KOLOA — David Cooper has experience with underage drinking.
“It was a large part of my life, since I was 9 years old,” he said. “Alcohol was what started my addiction.”
Drinking underage led to other destructive habits, like doing ice, Cooper said.
“Now I do nothing, except smoke cigarettes,” he said.
Cooper was one of about 10 people who attended a meeting Thursday, which was aimed to find ways to prevent underage drinking on the Garden Isle.
“I happened to hear about it, and I wanted to see what it was about,” Cooper said.
The meeting was held at the Koloa Neighborhood Center and hosted by Life’s Choices Kauai.
“Alcohol is the number one drug for children; it’s accessible,” said Theresa Koki, coordinator of Life’s Choices Kauai.
Maile Murray, a prevention coordinator and certified substance abuse counselor, gave a presentation based on surveys, which polled Kauai keiki.
According to the surveys, 43.2 percent of underage drinkers said they got the liquor from an adult. Another 25 percent said they gave adults money to buy the alcohol.
When it comes to underage drinking, keiki tend to get their first taste of alcohol in their sophomore year of high school, Murray said.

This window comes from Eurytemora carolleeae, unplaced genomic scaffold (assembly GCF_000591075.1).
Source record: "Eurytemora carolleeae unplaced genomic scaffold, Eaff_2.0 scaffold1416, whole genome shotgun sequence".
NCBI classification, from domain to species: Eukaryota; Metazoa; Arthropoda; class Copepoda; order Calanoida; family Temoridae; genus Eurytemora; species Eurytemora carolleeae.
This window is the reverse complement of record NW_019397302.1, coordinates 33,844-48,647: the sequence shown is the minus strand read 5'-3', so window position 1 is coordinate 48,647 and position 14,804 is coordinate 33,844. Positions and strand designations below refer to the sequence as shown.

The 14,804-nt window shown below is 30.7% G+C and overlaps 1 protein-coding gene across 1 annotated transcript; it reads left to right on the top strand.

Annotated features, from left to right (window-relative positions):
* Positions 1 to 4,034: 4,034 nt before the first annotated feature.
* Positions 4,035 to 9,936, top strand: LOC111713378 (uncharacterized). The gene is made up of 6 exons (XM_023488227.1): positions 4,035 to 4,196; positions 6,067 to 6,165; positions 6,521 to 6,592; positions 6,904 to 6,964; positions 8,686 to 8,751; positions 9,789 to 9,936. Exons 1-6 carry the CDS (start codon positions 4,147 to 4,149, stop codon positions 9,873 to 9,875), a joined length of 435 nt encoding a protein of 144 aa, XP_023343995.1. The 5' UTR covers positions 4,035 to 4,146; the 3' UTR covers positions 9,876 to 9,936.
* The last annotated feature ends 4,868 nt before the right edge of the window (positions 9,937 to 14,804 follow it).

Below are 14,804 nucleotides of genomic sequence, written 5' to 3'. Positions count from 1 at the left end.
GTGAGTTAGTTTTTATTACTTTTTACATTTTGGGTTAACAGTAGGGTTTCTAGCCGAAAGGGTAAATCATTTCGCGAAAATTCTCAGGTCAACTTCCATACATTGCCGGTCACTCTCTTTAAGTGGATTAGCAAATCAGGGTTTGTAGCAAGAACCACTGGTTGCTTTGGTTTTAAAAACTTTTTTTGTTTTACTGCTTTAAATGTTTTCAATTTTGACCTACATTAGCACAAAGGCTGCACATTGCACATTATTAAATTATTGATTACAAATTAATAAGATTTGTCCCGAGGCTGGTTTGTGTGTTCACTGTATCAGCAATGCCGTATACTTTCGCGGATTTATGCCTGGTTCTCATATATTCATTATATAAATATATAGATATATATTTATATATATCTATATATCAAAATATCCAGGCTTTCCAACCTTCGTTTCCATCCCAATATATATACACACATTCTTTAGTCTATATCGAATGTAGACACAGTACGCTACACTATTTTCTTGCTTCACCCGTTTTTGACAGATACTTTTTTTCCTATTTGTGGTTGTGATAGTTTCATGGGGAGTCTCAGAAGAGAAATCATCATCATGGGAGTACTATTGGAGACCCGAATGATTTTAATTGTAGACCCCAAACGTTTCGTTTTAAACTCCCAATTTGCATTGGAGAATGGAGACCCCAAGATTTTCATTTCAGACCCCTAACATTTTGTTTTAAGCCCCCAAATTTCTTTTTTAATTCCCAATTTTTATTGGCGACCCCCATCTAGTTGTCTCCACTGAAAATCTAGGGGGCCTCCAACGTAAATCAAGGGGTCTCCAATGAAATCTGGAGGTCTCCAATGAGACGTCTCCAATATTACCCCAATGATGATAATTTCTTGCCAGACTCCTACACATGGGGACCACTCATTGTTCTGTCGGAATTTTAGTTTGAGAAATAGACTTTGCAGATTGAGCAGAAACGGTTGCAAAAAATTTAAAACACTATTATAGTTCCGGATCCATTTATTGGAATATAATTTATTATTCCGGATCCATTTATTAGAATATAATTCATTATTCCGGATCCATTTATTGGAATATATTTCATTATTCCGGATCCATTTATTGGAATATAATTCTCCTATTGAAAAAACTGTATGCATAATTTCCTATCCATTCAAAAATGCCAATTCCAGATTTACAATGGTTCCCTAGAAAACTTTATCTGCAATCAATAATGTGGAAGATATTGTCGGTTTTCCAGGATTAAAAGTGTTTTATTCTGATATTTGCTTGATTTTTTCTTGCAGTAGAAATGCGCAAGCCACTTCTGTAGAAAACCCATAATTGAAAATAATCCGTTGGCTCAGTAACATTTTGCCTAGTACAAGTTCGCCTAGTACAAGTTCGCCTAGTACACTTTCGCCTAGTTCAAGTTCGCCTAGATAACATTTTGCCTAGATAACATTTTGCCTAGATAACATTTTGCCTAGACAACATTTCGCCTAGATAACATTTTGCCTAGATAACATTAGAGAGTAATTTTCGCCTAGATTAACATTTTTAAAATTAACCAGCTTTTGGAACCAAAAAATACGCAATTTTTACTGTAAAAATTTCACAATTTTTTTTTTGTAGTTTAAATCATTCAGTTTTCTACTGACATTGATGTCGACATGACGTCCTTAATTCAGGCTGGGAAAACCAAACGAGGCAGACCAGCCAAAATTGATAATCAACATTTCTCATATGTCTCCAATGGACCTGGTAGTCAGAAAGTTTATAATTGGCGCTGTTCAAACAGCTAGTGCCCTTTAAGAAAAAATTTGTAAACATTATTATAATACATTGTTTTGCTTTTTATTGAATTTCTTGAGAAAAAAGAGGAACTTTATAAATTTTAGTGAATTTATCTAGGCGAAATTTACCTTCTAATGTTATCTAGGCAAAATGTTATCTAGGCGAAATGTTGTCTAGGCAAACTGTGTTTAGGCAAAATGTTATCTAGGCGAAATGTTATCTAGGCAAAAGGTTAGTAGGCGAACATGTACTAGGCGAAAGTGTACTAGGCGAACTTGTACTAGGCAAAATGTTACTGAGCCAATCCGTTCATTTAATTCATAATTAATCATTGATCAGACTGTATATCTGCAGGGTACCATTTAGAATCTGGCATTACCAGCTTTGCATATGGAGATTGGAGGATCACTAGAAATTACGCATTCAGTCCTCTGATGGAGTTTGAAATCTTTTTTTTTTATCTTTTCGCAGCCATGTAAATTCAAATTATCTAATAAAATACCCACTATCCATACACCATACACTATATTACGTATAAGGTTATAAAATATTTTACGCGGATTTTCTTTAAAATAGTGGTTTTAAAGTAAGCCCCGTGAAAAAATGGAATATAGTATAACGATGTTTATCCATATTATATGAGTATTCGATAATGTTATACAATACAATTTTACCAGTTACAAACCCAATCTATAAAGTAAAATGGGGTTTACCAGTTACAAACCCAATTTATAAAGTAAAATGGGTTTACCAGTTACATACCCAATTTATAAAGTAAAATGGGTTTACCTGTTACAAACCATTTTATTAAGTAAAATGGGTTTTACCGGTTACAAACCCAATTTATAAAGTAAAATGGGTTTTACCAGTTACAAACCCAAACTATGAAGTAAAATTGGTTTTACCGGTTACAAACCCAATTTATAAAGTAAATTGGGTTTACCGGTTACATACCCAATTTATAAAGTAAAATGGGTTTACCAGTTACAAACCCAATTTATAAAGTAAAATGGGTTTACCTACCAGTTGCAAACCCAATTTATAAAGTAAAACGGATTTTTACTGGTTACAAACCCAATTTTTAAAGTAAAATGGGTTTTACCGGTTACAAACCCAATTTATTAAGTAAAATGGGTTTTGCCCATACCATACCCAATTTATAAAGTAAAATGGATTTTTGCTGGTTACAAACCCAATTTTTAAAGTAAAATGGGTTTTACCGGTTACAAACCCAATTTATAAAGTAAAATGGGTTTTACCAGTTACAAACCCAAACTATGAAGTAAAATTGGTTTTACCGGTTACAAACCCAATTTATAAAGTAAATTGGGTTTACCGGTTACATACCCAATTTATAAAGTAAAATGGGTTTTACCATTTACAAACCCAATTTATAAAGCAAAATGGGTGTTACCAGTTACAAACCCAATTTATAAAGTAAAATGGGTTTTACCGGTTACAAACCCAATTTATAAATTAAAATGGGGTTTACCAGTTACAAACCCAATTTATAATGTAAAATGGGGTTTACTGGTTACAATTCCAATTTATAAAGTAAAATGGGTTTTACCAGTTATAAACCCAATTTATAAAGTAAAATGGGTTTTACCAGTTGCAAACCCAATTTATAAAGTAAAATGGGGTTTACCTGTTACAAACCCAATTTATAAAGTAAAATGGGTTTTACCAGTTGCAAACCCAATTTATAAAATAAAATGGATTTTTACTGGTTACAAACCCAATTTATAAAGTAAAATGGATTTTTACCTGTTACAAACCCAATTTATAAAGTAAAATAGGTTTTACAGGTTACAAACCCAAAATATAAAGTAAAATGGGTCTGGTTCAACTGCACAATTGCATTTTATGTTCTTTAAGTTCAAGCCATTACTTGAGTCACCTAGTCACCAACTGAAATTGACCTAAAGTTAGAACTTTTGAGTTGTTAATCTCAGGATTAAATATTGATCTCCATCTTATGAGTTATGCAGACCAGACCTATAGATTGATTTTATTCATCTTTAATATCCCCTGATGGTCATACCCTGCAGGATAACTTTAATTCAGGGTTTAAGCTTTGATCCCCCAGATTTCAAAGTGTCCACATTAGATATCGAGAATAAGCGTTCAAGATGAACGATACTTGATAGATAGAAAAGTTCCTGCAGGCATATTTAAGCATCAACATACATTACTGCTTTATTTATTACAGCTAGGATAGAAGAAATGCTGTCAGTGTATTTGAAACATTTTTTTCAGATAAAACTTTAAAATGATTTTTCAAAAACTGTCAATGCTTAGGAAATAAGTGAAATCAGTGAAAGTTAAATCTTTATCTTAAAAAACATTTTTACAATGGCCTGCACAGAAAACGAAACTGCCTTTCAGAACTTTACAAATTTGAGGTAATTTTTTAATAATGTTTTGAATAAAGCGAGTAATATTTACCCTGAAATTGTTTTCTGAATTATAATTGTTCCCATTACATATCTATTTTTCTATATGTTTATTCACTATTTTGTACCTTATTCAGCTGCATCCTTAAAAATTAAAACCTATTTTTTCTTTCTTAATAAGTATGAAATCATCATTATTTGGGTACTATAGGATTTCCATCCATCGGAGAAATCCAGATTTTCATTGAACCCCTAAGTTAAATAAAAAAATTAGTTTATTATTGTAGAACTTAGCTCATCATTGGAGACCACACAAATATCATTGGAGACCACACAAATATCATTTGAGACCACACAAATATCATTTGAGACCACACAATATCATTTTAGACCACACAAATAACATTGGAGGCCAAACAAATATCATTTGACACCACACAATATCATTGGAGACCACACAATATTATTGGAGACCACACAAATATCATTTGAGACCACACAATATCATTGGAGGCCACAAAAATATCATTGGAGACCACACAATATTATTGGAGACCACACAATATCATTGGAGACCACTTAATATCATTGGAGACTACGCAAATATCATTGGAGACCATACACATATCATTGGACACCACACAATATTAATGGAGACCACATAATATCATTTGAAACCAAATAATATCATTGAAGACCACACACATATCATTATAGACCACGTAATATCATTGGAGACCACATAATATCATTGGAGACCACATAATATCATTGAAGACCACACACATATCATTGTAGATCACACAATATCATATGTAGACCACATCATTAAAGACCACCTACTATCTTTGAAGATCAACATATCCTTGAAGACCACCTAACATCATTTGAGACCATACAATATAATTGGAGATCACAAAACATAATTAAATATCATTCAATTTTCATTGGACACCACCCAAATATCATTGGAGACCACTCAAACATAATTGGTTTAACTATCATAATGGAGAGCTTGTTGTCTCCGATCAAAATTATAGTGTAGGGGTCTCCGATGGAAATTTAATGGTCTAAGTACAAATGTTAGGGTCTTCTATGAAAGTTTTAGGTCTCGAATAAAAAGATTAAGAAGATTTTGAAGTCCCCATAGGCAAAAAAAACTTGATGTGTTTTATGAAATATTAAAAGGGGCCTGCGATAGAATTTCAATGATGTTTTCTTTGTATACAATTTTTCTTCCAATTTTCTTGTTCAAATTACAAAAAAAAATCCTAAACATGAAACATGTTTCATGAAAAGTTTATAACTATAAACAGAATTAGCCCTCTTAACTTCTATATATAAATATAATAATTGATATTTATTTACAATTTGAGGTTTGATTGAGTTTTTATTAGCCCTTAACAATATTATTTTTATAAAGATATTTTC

“Kids want to fit in and be included,” she said.
During the meeting, the audience and officials from Life’s Choices Kauai discussed what has become the social norm of parents allowing their children to drink at home.
“There needs to be a change because parents will teacher their kids that it’s normal to drink, and that kid with teach their children it’s OK,” Cooper said.
Lisa Arin suggested filming public service announcements showing the dangers of underage drinking.
“We have these powerful meth PSAs. But there’s more acceptance of alcohol because it’s legal and people use it,” she said.
The meeting is one in a series being hosted around the island.
The meetings will be held from 5:30 to 7:30 p.m. at the following locations:
w Monday: Waimea Neighborhood Center
w Thursday: Hale Halawai, Hanalei Community Center
w Friday: Lihue Neighborhood Center
Cooper hopes more people will attend them.
“I want people to make an attempt to see what’s going on in the community,” he said.